A helpful and thorough resource for all things related to travel in France is the About-France online travel guide.

Travel Agents & Online Bookings
All conference participants are responsible for booking their own air travel.  For online bookings of discounted air tickets, useful websites include www.kayak.com,   www.orbitz.com, and www.cheaptickets.com.  You can also click here for About-France’s listing of the airline carriers that service France’s various cities.

Telephones and International Calling
The country code for France is 33.  The city code for Carcassonne is 4 68.

One affordable means of making international calls when in France is through the internet. For an informative description of how to make internet calls, click here.

One option, Skype (www.skype.com), is either free when calling computer to computer, or available for a few U.S. cents-per-minute charge when dialing from computer to land line, or the reverse (SkypeIn or SkypeOut).  Most European Internet cafés have Skype, as well as microphones and webcams, built into their computers.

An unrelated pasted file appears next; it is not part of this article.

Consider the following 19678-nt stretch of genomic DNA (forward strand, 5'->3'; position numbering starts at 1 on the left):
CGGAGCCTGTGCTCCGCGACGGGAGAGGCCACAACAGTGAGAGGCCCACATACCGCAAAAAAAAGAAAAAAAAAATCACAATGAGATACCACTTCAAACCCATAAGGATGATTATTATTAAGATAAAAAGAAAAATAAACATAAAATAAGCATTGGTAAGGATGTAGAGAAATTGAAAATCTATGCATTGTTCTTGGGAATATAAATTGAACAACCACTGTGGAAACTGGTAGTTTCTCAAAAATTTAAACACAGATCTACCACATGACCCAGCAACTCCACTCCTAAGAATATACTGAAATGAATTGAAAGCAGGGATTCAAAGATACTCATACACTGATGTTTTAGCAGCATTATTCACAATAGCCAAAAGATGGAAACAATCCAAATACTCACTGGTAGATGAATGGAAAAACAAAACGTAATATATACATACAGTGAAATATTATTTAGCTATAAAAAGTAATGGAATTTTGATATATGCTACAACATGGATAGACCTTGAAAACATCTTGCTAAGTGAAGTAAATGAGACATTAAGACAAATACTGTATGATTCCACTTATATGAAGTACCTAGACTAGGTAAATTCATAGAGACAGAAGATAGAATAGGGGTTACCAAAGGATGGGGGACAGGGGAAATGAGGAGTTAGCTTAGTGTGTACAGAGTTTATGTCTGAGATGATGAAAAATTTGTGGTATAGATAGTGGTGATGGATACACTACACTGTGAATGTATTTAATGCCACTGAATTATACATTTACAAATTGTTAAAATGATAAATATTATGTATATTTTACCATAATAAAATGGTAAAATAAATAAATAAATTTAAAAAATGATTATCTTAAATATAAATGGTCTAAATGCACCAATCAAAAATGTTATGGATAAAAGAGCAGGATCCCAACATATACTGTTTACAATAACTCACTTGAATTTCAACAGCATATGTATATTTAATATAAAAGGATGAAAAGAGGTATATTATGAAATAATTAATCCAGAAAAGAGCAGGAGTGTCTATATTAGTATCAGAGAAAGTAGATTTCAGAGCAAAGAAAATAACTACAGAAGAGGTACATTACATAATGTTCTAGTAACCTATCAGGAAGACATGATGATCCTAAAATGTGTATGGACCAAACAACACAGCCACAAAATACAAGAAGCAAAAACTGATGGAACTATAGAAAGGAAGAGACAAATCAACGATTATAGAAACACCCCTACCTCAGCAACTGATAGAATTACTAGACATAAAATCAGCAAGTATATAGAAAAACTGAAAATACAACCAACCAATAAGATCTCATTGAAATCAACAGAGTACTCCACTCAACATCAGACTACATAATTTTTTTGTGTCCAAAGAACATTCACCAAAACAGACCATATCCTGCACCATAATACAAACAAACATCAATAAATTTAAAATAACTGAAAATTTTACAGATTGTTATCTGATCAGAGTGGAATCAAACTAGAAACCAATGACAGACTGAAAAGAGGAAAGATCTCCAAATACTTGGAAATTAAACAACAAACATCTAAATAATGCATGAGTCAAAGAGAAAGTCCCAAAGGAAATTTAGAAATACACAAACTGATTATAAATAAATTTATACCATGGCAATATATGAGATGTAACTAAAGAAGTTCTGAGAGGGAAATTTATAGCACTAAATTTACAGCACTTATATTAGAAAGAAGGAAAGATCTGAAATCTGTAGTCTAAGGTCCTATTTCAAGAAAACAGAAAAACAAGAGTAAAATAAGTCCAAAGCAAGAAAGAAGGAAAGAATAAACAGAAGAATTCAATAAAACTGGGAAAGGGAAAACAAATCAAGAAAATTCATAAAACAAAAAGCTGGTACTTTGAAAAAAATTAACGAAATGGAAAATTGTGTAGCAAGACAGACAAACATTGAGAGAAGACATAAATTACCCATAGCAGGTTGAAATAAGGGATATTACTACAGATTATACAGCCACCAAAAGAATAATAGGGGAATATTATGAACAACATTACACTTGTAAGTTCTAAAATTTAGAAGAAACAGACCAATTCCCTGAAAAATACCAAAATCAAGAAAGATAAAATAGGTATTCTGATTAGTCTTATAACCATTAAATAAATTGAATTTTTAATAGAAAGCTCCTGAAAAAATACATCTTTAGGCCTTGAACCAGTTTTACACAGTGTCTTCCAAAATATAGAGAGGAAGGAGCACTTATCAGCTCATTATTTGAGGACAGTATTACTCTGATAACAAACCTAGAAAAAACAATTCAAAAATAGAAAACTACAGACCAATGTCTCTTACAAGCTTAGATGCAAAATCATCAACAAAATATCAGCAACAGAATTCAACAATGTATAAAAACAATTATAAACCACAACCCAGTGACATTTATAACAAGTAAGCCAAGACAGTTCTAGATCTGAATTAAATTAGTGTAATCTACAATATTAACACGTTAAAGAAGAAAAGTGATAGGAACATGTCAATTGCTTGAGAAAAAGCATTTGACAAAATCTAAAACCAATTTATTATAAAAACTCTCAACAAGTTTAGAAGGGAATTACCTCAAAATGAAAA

Mobile Phones
Here are some links to basic information regarding cell use for Americans and Canadians in Europe, in general, and France in particular:

These sites explain options for buying or renting GSM cell phones (necessary for Europe), or for adapting your U.S. or Canadian GSM phone. Your smart phone should automatically connect to a local 3G or EDGE network easily enough. Bear in mind that your carrier’s “roaming” charges for service outside your home country may be substantial, and that your phone’s internet and network settings can make a difference (changing certain settings can save you money; check with your carrier).

You’ll also find information here on purchasing a pre-paid French SIM card, which tends to be the most economical and convenient option for making local calls once in France.  Alternately, it is possible to rent or buy an inexpensive European mobile phone with pre-paid time on it.